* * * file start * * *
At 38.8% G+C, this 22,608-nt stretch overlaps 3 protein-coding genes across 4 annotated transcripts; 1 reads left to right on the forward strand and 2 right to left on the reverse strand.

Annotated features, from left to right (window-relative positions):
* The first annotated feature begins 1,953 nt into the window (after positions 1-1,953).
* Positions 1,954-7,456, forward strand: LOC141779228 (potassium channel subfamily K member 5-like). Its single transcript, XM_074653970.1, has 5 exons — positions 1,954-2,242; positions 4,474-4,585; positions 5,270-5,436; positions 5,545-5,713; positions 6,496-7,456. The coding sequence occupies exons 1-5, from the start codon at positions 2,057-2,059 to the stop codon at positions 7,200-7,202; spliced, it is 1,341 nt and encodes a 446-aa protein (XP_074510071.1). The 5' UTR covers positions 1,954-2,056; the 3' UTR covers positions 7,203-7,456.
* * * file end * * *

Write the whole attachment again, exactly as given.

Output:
At 38.8% G+C, this 22,608-nt stretch overlaps 3 protein-coding genes across 4 annotated transcripts; 1 reads left to right on the forward strand and 2 right to left on the reverse strand.

Annotated features, from left to right (window-relative positions):
* The first annotated feature begins 1,953 nt into the window (after positions 1-1,953).
* Positions 1,954-7,456, forward strand: LOC141779228 (potassium channel subfamily K member 5-like). Its single transcript, XM_074653970.1, has 5 exons — positions 1,954-2,242; positions 4,474-4,585; positions 5,270-5,436; positions 5,545-5,713; positions 6,496-7,456. The coding sequence occupies exons 1-5, from the start codon at positions 2,057-2,059 to the stop codon at positions 7,200-7,202; spliced, it is 1,341 nt and encodes a 446-aa protein (XP_074510071.1). The 5' UTR covers positions 1,954-2,056; the 3' UTR covers positions 7,203-7,456.